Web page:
Israeli Government's Covert Social Media Campaign Targets US Lawmakers, Reveals New Report

A new report from The New York Times reveals that the Israeli government organized and funded a covert social media campaign aimed at swaying US lawmakers to support Israel's actions in Gaza.

The campaign, backed by approximately $2 million from Israel's Ministry of Diaspora Affairs, employed hundreds of fake accounts posing as American citizens. These accounts flooded social media with pro-Israel messages, urging Congress to back Israeli military operations. Notably, the campaign targeted Black Democrats, including House Minority Leader Hakeem Jeffries.

Despite the Ministry of Diaspora Affairs initially denying involvement, The Times obtained details about the campaign from internal documents and individuals involved, contradicting the office's denial.

Meta, the parent company of Instagram and Facebook, disclosed in its quarterly threat report that it uncovered a network of over 500 fake accounts tied to Israel. These accounts, impersonating various groups including local Jewish students and African Americans, spread pro-Israel content across social media platforms.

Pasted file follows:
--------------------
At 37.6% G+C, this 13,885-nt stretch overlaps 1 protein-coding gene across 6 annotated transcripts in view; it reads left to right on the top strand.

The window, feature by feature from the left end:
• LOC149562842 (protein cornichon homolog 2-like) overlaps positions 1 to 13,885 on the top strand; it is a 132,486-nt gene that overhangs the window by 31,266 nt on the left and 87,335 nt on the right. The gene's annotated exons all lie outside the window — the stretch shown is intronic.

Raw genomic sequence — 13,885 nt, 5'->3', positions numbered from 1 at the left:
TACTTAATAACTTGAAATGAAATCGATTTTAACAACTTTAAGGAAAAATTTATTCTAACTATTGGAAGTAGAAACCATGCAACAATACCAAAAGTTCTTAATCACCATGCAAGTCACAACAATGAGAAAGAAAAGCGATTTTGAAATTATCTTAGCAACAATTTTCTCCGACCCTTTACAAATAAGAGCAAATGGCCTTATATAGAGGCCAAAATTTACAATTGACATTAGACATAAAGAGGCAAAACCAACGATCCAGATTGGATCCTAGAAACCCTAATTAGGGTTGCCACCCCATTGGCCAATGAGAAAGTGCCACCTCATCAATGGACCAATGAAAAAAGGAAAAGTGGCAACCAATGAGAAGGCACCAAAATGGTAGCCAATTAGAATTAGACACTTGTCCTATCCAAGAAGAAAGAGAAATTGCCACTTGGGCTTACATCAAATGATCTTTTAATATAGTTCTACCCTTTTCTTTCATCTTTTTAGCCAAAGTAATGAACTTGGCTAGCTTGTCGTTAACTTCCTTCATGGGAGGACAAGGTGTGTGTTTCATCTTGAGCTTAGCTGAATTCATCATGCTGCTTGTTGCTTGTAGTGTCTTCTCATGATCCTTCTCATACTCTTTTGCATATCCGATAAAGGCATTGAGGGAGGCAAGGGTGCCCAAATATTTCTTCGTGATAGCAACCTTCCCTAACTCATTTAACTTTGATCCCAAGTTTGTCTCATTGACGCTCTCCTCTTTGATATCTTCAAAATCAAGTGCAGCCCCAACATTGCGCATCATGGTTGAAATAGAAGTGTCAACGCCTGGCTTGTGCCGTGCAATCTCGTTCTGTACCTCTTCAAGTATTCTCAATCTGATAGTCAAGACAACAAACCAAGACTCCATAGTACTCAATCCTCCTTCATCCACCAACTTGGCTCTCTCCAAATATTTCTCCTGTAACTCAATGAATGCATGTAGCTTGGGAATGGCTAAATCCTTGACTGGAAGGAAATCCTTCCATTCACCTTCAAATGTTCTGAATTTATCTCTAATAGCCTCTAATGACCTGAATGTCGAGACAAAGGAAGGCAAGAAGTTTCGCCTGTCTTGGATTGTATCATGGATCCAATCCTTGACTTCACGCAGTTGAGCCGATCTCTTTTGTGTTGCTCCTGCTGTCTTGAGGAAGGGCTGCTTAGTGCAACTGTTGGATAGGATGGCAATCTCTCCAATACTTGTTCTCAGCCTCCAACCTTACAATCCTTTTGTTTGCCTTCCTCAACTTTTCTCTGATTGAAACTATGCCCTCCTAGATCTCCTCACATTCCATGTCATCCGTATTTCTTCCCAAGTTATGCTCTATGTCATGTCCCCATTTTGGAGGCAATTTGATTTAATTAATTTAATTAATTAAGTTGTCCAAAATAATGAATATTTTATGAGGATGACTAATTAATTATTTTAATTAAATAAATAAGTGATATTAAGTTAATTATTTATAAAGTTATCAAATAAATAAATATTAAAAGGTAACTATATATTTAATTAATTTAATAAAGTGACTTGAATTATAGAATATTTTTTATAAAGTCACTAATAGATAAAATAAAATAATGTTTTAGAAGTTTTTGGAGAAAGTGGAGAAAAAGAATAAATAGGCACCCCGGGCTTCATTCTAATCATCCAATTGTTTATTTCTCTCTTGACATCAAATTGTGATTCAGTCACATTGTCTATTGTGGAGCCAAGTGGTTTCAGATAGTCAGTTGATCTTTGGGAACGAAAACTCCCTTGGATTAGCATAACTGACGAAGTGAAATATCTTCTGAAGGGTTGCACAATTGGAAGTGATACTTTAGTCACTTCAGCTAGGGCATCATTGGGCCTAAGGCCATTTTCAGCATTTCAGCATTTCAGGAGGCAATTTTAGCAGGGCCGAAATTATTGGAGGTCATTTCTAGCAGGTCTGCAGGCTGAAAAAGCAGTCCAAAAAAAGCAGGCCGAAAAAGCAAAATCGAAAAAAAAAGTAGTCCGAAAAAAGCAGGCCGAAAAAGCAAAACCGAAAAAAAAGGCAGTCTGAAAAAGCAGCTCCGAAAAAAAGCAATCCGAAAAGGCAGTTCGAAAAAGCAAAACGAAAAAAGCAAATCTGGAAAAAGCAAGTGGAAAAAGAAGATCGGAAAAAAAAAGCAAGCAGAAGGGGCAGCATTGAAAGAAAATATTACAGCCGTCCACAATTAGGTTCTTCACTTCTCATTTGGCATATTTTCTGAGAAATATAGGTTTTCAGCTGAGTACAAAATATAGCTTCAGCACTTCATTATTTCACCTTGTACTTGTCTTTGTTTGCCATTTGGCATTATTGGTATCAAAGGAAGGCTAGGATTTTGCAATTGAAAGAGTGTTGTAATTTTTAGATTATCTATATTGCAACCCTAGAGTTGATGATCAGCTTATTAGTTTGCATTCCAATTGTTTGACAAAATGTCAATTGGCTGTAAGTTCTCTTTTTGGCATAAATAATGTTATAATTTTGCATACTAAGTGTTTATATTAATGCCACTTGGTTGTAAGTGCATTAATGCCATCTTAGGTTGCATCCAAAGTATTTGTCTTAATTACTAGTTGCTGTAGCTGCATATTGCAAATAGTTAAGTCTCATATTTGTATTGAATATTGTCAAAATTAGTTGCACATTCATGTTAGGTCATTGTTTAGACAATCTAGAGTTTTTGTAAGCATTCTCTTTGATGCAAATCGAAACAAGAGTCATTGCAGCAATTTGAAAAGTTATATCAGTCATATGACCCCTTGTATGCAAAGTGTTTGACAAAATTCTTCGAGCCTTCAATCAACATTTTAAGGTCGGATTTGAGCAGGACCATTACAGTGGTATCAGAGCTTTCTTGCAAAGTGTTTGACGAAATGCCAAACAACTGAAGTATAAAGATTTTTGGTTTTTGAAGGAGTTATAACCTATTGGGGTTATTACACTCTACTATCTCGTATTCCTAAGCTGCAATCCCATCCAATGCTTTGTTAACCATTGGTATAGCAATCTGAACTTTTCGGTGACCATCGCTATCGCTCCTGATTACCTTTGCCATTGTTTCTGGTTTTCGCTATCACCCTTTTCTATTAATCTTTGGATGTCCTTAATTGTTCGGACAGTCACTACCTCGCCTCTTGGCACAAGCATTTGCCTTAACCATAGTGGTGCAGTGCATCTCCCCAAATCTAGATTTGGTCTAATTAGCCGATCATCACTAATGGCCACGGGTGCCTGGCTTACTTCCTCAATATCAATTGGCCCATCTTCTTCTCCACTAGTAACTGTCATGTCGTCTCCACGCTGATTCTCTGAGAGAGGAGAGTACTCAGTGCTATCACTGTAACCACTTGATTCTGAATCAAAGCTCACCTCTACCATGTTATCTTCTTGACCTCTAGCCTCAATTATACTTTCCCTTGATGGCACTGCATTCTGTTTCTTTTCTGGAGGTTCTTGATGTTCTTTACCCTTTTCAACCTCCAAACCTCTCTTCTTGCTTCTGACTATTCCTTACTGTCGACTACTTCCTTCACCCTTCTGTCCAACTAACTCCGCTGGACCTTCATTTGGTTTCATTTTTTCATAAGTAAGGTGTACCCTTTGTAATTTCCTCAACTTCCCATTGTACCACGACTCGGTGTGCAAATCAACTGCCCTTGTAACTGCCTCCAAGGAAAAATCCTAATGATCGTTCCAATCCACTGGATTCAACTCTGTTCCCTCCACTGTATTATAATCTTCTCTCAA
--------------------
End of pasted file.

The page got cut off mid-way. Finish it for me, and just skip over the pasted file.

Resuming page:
Interestingly, the Israeli government's role in these campaigns was not initially known. Both Meta and OpenAI, the company behind ChatGPT, took action to disrupt such activities.

This revelation underscores the increasing trend of political entities leveraging social media to shape public opinion. While similar efforts have been seen on platforms like TikTok, this marks the first time the Israeli government has been implicated in such tactics targeting the US government.

The conflict between Israelis and Palestinians has spilled over onto social media platforms, resembling a digital battleground. Amidst this, it's crucial to recognize the human cost of the conflict, with over 37,000 Palestinians losing their lives in the Gaza siege. As the largest supplier of weapons to Israel, the US remains a significant ally, a dynamic likely to influence Israeli Prime Minister Benjamin Netanyahu's upcoming address to Congress.

Image: DIW-Aigen

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